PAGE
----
Dec 23, 2004|
Markets: Valuations. Justified?
There seems to be no looking back for the stock markets. While the markets are on a more fundamental footing as compared to the 2000 rally, it is also pertinent to analyse how strong is this footing. In this article, we have a special study of our Quantum Universe of company database. Once again, the results are revealing.
The table below shows the sectoral gross profit margin and the price to earnings ratio as of FY04 (sorted on the basis of P/E ratio). The number of companies taken into consideration for each sector is mentioned in the first column (total of 143 companies). While the gross profit margin is calculated as an average of all companies from the respective sector, the price to earnings ratio is computed by taking the high and low price of each stock in FY04 (i.e. between April 1st 2003 to March 31st 2004) and then taking the average of all the companies.
The Quantum Universe - Sorted by P/E*…
|Sector - FY04
||No of cos
With this introduction, here is our view on the data and how investors could use this to take investment decisions in equity for the future. To start of with, despite witnessing record margins in FY04 (the highest among the sectors here), the P/E multiple of shipping stocks is the lowest. There are two factors governing this paradox. One, the sharp rise in freight rates in the global markets on the back of increased demand for crude oil and commodities in FY04 raised apprehensions among investors over the sustainability of the same.
Secondly, shipping is a highly cyclical sector and visibility in earnings beyond three to six months horizon is very poor and that partially explains the lower valuation as well. The same is the case with other commodity sectors like steel. Typically, valuations of commodity stocks tend to look depressed at the peak of the cycle because earnings growth and margins are at record high levels. Even now, though steel prices are relatively higher on a YoY basis, investors need to keep this factor in consideration while taking investment decisions.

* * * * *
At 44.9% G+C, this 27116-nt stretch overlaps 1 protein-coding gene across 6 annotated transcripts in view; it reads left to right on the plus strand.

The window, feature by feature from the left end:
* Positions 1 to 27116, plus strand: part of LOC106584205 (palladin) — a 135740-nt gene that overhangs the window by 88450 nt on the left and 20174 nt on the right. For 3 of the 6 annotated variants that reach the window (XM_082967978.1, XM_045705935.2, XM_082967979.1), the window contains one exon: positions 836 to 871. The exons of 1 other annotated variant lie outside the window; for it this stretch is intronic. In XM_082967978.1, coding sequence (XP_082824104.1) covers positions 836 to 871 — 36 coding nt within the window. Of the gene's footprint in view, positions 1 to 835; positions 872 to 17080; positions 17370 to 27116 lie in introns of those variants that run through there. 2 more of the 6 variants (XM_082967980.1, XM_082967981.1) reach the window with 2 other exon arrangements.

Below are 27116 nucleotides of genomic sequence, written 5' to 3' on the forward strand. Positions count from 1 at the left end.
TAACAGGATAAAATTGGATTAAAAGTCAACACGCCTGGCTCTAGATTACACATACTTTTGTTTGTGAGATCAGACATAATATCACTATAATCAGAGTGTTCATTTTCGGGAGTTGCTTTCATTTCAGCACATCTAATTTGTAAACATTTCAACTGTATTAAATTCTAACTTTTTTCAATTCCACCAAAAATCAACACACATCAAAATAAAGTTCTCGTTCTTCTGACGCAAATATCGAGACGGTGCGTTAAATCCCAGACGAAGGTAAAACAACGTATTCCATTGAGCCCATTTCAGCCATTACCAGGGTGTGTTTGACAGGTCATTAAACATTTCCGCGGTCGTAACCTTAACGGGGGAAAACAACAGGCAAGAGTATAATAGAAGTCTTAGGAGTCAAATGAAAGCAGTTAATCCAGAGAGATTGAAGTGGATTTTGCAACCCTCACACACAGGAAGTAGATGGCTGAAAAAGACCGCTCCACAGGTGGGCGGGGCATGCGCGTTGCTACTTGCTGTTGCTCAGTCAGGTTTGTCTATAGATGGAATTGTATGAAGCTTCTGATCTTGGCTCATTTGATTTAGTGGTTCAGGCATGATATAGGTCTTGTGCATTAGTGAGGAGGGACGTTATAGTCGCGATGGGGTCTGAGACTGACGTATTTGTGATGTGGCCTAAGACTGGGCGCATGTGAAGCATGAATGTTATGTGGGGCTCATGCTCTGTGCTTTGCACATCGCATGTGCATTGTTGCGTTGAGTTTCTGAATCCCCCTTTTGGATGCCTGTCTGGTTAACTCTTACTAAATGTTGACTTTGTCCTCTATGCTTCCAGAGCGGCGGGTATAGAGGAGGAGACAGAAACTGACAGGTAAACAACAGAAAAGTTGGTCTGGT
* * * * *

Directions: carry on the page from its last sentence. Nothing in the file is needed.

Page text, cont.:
At the other extreme, hotel stocks were trading at a very high premium in FY04. Though the average gross profit margins at 22.6% in FY04 are still better, the fact that the industry was witnessing a downturn for the third row in a year (atleast for the first half of FY04) affected the financial performance of hotel stocks. Besides, the expectation of sharp revival in international tourist arrivals was (which eventually did happen), also a factor behind this superior valuation.
On the back of higher infrastructure spending by the government and increased investment in power capacities, engineering stocks were also in the limelight last year. The order book growth of most majors like BHEL, ABB and Engineers India was robust, which in turn did have a positive rub off effect on engineering stock valuations. This rally has continued in FY05 as well. Though prospects are good, investors need to keep in mind that engineering companies do not take orders beyond an executable level and secondly, valuations as compared to some global majors at the current juncture are not cheap by any standards. To that extent, investors could tread with caution. Without going into the details of each and every sector, we highlight below few aspects, which investors could use to take future investment decisions:
Taking into consideration the gross profit margin and P/E multiple averages of the sector, investors could plot the current valuations of stocks from that respective sector to understand if there are any deviations. While a lot has changed in the last one year (the rise in crude prices being the major one), fundamentally speaking, the data is still relevant for taking investment decisions.
Secondly, economy goes through cycles and during periods of faster growth (led by higher volumes and firm prices), valuations of stocks tend to look cheap and therefore, can be misleading.
Though software, engineering, auto ancillaries and auto have witnessed faster growth in profits over the last two years, owing to higher input cost and increased competition, margins may come under pressure in the future. To that extent, the net profit growth may not continue to outpace the topline growth.
While robust fund flows into the country is driving valuations of stocks to higher trajectory, fundamental factors need extensive study and in the long-term, only fundamentals support valuations. It is often said, "markets can remain irrational longer than investors can remain solvent"
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